I plan to monitor the soil moisture of my house plants using a custom wireless sensor.
I have included local weather information in the Android app, using wunderground. OpenRemote allows you to access HTTP APIs and extract information from XML or JSON replies. I was thinking of putting a wireless weather station in my garden, but there does no seem to be much point as pretty accurate information is alreay available from the Internet.
This has all given me flexible control over most of the devices in the house.
What more is there to do apart from to put this all into production?
I would like to send commands to my robot, Keith, such as “fetch beer”. He needs better navigation and help opening the fridge door. He might not be strong enough to carry beer, but I cannot afford a PR2. As I add capabilities to Keith, I can get him to do more households tasks, but fetching beer is the priority. It would be good if he could go to the shop for the beer.
I will add voice control. This is most easily done by an Android application. I have experimented with one.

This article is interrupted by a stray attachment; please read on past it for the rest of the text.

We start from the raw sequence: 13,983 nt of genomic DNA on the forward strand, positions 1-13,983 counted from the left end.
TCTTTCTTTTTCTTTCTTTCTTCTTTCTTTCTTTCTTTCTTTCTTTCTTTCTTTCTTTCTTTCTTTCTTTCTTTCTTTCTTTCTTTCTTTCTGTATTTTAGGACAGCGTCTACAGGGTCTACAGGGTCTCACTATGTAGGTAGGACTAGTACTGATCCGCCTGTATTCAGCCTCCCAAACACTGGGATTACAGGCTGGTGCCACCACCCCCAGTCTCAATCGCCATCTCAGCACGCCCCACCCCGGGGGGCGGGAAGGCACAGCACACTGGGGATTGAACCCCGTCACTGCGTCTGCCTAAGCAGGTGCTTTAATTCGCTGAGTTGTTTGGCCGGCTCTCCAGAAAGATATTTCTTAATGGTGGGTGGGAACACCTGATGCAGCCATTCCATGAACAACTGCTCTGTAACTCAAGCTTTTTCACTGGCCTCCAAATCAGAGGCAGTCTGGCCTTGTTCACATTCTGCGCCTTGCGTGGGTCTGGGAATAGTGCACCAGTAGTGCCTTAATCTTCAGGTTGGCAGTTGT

I would like to add gesture control of everything in the living room using a Microsoft Kinect or an Asus Xtion Pro Live. I have had my Kinect working with ROS and monitoring body movements. Perhaps I could base it on that.
It will be straightforward to control the Roomba from OpenRemote, but Keith has currently taken over the Roomba.
It should be easy to incorporate my wireless doorbell, so that I can respond to people at the door when I am not at home, or spoof someone at the door to annoy my grandchildren. However, I am not sure what frequency RF signal it uses.
It would be good to hack into the existing home security alarm system, but I am not keen to tinker too much with the mains wiring.
Controlling the outside water feature (stream) and lights will need a couple of mains switch boxes to be replaced.
I would quite like to have a letter detector at the front door to tell me when I have snail mail.
I have a box for an intercom by the front door. I might put an IP camera in that and use it as an intercom.
Control of the coffee machine would be good, but requires too much pre-preparation such as filling the coffee machine with water and coffee. A plumbed in beans to cup machine would solve this but is a bit expensive. Perhaps I can teach Keith to do it.